Nanditha Krishna and the C. P. Ramaswami Aiyar Foundation that she runs has always been a part of Madras Week celebrations. Nanditha herself has marked Madras Day on her calendar and makes it a point to do something each year. This year, on August 19, we saw the inauguration of an exhibition titled, Madras – from the city to the Presidency: etchings, engravings and aquatints’, from the collection of V. Narayan Swami.
Last year, during Madras Week, there was a Narayan Swami exhibition, but that was concerned exclusively with prints and drawings relating to Madras city. This year, there were a number of engravings relating to the old Madras Presidency, comprising the states of Tamil Nadu, Kerala, Karnataka and Andhra Pradesh. The display includes a panoramic view from the lighthouse in 1829, a few visuals of Georgian buildings inside 18th century Fort St George, a hunt map of Madras, the city’s architecture as well as its people. There are about 100 engravings and maps included in this year’s display (there were only 40 last year), and more than 80 relate to the Madras Presidency.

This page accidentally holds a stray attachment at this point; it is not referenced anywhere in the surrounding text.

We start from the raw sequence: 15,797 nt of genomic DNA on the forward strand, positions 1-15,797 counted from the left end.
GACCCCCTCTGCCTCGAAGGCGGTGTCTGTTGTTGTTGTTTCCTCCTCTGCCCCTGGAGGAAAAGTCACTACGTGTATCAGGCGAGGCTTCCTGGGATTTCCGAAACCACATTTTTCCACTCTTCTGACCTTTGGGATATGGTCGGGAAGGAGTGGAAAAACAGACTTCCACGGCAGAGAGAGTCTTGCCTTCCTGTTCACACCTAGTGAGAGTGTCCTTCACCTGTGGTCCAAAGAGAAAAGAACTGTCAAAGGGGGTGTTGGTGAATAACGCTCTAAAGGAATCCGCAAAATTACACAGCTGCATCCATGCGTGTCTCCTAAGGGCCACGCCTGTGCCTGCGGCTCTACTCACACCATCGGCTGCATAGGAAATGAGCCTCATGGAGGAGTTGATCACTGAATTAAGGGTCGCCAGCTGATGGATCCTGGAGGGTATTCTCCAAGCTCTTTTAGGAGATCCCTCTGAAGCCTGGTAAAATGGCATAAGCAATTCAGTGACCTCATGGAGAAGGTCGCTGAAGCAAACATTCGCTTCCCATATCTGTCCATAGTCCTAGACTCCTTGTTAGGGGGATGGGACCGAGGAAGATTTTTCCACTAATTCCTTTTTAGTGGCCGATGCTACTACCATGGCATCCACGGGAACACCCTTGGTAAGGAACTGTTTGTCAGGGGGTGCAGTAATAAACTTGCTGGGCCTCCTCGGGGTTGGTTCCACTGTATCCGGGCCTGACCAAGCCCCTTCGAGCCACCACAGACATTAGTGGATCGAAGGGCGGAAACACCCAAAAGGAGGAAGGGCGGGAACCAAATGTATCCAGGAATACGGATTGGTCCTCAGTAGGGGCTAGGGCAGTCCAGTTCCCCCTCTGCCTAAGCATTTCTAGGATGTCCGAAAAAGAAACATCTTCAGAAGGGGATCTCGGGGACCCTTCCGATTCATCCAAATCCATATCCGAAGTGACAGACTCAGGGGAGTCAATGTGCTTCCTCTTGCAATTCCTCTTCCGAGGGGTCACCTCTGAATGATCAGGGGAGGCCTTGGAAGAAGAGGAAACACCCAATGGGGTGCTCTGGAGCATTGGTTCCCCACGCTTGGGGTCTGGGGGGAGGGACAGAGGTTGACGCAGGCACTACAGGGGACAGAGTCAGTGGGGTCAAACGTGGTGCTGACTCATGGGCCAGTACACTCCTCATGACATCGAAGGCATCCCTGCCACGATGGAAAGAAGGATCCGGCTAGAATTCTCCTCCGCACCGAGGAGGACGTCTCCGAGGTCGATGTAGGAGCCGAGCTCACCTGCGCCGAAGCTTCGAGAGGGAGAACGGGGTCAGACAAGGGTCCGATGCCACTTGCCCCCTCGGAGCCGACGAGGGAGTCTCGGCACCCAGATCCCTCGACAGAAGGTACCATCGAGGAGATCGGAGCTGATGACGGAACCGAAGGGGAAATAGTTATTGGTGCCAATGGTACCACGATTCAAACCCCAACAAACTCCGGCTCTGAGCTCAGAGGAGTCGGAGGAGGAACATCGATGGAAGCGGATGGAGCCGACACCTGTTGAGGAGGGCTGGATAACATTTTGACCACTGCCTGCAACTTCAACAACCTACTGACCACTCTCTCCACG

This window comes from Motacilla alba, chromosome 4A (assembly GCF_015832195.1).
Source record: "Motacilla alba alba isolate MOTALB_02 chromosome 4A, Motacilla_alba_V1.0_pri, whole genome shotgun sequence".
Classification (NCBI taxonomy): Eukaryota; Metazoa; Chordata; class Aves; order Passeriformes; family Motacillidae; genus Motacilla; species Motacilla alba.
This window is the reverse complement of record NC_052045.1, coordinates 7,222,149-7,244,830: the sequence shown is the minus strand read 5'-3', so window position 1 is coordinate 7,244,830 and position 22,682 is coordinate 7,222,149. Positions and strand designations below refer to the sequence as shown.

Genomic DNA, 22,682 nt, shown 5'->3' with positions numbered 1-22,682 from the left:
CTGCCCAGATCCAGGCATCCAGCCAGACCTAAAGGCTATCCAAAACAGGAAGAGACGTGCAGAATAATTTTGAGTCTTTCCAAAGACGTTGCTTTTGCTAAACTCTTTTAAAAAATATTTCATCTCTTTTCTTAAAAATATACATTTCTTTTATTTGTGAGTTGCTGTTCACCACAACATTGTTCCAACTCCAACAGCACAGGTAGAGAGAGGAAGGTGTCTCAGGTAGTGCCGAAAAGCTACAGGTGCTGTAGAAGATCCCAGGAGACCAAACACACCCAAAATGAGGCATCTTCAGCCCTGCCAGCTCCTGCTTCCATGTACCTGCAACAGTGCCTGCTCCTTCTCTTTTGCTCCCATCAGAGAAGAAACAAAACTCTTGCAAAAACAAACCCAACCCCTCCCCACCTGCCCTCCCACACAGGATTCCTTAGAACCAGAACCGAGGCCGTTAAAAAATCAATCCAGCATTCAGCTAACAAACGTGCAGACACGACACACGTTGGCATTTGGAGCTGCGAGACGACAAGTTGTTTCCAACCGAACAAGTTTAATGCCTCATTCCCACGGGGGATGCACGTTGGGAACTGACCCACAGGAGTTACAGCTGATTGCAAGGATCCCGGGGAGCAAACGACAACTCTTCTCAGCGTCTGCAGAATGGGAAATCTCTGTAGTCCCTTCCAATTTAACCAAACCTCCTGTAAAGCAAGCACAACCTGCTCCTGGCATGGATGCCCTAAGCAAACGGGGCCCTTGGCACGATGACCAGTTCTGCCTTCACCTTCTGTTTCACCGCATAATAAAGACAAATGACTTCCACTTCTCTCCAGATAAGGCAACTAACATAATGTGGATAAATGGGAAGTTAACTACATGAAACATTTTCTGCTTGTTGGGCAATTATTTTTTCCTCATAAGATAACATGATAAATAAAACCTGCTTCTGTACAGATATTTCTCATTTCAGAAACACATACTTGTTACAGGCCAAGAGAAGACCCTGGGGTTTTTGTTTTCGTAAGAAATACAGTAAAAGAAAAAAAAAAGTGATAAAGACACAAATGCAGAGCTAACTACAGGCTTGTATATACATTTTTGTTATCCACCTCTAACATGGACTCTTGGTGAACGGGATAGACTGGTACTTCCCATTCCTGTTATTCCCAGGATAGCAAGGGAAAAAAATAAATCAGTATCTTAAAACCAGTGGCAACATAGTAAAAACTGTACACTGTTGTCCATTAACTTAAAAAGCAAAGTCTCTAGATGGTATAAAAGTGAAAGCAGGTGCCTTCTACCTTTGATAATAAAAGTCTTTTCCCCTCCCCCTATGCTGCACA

Nanditha says she wishes to convey two points – that although the coming of the British in the Madras region and in the Carnatic was responsible for the rise of the Madras Presidency, the Presidency itself (comprising of various states) contributed to a unique geographical entity; also, that the Presidency grew gradually, through hard-fought campaigns, negotiations, double-dealing and intrigue, and was not an overnight entity. And it was not until the early 1800s that the outlines of the erstwhile Presidency were drawn.